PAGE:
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More than half of employees categorise themselves as overweight, a new survey has found.
An online poll by CareerBuilder found of employees surveyed, 39% said they’ve gained weight at their current job – with 21% putting on more than 10 pounds (4.5 kg) and 9% putting on more than 20 pounds (9 kg).
However, 16% said they’ve actually lost weight while at their current job and 45% said their weight has stayed more or less the same.
Interestingly, the study also found that fitness and being physically fit has some influence on how people are treated in the workplace. Nearly one in five workers said they believe those who are thin and fit are shown more favouritism in the office.
READ MORE: Working in HR is making you fat
Of the different types of workers, 44% of management staff said they’ve gained weight in their current job – compared with 38% of those in non-management roles.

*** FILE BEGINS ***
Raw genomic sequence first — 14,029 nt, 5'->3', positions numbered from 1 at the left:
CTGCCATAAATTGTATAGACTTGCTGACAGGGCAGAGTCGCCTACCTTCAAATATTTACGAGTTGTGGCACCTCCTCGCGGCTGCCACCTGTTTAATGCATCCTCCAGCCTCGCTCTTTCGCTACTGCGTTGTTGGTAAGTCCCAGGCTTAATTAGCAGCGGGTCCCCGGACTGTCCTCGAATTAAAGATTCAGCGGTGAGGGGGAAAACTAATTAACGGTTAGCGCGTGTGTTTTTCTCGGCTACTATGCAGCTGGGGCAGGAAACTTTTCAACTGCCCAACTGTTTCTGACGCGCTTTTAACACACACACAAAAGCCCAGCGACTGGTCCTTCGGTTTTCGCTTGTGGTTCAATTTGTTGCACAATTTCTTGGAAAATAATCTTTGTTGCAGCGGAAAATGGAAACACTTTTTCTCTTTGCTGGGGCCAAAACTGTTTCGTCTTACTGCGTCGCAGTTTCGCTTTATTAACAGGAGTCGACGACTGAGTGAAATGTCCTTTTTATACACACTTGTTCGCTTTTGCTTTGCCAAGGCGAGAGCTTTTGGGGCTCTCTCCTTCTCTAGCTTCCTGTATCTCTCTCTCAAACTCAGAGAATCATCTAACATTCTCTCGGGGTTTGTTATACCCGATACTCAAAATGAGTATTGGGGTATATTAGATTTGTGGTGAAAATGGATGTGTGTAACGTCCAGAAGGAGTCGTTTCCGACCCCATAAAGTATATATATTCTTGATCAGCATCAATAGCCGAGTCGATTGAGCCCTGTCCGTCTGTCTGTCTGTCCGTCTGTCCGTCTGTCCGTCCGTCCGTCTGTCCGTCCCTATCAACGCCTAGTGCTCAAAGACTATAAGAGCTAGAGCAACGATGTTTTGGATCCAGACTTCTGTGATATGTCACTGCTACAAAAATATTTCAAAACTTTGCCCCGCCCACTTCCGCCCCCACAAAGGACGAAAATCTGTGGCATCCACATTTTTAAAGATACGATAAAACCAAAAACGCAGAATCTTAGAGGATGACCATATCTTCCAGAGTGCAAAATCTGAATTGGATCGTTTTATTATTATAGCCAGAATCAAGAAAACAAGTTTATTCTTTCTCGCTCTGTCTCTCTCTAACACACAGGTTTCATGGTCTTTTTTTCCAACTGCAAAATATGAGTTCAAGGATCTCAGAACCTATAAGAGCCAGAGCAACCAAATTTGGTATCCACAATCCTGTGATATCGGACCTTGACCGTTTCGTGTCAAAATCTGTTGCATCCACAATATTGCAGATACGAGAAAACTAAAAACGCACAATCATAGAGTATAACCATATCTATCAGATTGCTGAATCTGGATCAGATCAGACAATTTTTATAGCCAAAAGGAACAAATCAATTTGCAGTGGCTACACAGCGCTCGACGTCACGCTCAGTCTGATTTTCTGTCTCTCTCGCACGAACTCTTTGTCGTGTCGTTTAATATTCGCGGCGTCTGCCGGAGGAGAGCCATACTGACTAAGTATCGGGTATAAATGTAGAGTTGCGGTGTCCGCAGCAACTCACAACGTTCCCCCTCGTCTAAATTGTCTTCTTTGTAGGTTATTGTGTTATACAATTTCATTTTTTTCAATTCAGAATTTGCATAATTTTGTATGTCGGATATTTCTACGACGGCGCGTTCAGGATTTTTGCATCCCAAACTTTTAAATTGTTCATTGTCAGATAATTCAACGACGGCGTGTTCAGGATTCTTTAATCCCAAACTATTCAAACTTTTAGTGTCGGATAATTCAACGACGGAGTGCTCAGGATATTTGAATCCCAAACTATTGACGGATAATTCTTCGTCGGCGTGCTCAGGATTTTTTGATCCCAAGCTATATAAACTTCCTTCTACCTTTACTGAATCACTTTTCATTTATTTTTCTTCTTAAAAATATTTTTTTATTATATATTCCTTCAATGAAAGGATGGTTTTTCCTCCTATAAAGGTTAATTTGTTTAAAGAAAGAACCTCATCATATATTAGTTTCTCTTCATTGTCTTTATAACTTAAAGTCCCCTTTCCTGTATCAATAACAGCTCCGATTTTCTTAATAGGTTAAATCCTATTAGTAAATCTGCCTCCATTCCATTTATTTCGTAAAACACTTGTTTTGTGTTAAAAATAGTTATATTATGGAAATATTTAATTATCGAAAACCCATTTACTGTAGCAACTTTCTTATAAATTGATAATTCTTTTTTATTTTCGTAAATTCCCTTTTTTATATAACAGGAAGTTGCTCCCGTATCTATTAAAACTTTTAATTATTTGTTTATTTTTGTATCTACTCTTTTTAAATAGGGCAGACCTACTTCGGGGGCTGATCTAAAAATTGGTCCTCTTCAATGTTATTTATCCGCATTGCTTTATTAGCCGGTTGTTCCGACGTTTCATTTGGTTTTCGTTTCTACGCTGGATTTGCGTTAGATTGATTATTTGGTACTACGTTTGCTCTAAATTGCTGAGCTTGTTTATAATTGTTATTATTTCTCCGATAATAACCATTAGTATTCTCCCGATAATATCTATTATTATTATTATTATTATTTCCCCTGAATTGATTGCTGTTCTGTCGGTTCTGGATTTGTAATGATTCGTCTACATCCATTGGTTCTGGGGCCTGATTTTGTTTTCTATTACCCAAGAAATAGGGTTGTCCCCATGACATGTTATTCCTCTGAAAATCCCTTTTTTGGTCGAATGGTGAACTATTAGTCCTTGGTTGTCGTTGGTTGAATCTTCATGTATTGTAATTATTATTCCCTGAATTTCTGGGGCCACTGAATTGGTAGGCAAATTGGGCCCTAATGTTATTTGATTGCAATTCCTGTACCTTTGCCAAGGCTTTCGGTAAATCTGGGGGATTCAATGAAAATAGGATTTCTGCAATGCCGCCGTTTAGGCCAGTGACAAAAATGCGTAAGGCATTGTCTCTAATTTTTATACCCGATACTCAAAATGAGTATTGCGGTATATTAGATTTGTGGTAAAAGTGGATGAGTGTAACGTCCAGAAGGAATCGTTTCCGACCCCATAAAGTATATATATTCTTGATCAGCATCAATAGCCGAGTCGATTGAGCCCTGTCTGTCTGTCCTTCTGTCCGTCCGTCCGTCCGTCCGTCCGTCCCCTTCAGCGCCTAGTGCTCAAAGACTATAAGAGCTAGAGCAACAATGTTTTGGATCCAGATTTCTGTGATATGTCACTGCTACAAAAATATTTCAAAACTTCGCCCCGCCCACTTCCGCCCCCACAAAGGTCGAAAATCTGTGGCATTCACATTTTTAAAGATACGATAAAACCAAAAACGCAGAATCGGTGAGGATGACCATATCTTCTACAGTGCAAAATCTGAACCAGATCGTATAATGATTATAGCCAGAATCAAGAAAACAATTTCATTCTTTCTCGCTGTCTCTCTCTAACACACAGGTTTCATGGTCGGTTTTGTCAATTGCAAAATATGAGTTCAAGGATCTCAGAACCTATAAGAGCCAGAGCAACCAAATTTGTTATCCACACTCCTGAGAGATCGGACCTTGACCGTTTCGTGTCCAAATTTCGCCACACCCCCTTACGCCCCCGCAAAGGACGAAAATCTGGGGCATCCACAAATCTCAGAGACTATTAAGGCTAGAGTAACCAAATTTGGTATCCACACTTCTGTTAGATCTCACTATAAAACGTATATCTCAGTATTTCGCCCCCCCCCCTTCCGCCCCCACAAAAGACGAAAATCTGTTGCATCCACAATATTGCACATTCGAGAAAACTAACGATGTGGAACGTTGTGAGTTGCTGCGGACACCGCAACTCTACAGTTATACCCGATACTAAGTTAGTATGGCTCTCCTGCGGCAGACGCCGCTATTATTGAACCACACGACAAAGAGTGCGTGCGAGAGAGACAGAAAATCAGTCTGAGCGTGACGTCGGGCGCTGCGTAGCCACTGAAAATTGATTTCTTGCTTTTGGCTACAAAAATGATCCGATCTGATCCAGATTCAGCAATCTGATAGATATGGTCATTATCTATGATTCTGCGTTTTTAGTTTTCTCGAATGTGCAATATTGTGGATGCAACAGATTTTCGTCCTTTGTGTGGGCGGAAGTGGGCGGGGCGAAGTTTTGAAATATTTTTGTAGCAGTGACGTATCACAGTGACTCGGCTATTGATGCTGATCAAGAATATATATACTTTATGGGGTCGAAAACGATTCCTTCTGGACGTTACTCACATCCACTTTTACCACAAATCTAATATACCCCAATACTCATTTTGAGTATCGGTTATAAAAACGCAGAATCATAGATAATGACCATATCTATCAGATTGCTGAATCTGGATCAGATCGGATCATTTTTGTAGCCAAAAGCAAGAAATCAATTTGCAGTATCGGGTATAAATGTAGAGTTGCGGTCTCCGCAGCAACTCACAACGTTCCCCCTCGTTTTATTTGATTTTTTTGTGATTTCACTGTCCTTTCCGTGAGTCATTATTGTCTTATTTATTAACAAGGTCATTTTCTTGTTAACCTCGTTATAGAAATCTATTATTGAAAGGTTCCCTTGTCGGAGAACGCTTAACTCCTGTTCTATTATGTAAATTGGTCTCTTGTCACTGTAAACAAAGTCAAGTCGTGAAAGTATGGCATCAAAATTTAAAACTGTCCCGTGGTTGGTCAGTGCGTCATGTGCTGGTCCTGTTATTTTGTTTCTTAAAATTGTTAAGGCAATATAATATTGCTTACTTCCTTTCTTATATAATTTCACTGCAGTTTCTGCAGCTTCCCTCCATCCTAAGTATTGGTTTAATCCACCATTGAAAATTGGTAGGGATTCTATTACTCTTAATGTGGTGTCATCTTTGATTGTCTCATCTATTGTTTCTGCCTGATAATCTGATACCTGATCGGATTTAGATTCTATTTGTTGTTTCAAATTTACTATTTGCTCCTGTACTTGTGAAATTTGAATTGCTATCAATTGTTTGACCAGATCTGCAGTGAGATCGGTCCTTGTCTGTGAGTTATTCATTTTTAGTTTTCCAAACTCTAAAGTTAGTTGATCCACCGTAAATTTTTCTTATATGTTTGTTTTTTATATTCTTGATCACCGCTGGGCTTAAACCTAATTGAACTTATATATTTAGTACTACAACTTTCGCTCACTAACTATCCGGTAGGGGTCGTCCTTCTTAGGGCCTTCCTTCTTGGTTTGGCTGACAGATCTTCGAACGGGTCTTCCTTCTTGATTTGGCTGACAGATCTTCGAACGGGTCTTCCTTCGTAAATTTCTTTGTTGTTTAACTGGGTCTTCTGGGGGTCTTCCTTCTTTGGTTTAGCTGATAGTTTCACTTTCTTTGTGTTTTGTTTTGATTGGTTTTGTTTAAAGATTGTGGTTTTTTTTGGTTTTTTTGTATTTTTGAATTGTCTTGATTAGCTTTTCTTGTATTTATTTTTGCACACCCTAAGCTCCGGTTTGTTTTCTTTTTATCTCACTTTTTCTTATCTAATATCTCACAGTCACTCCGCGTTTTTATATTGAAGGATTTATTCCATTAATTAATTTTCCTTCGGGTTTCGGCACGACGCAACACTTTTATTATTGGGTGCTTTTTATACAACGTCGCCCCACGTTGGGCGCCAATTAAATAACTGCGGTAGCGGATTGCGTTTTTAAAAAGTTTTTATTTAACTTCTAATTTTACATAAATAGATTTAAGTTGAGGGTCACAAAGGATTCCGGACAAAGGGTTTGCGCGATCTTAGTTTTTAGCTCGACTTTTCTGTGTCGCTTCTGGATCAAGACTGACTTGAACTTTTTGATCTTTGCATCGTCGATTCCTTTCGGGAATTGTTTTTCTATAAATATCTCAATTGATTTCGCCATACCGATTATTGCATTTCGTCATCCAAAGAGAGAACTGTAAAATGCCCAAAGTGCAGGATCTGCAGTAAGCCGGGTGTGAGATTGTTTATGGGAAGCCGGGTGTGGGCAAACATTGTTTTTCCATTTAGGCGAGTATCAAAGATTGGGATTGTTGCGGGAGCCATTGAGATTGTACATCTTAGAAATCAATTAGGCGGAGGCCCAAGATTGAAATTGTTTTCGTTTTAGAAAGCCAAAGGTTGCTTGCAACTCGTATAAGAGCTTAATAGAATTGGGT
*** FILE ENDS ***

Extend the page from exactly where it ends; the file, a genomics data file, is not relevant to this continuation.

Women are also more likely to put on weight, with 46% of female employees saying they’ve gained weight on the job, compared with 33% of men. Man also said they are more likely to exercise regularly, with 59% going to the gym compared to 56% of women.
Older workers are also more likely to pile on the pounds, with 40% of employees aged 35 and older saying they have gained weight, compared with 36% of those under 35. The least likely to gain weight were 18-24-year-olds, with 30% saying they had put on some extra weight.
When it comes to industry, IT professionals are more prone to gaining weight (50%), followed by those in government roles (48%). Next in line are those in financial services (46%), health care (42%) and professional and business services (42%).
The survey had a number of suggestions for workers to stop the bad habits which are likely to lead to weight gain including packing your own lunch every day, avoiding sweet treat (which 21% of workers blame on colleagues who bring sweets and chocolate into the office), moving around more and looking into better health and wellness perks and benefits.
More than a quarter of workers say their company provides wellness benefits such as gym memberships, but 9% say they aren’t aware if such offers exist in their organisation.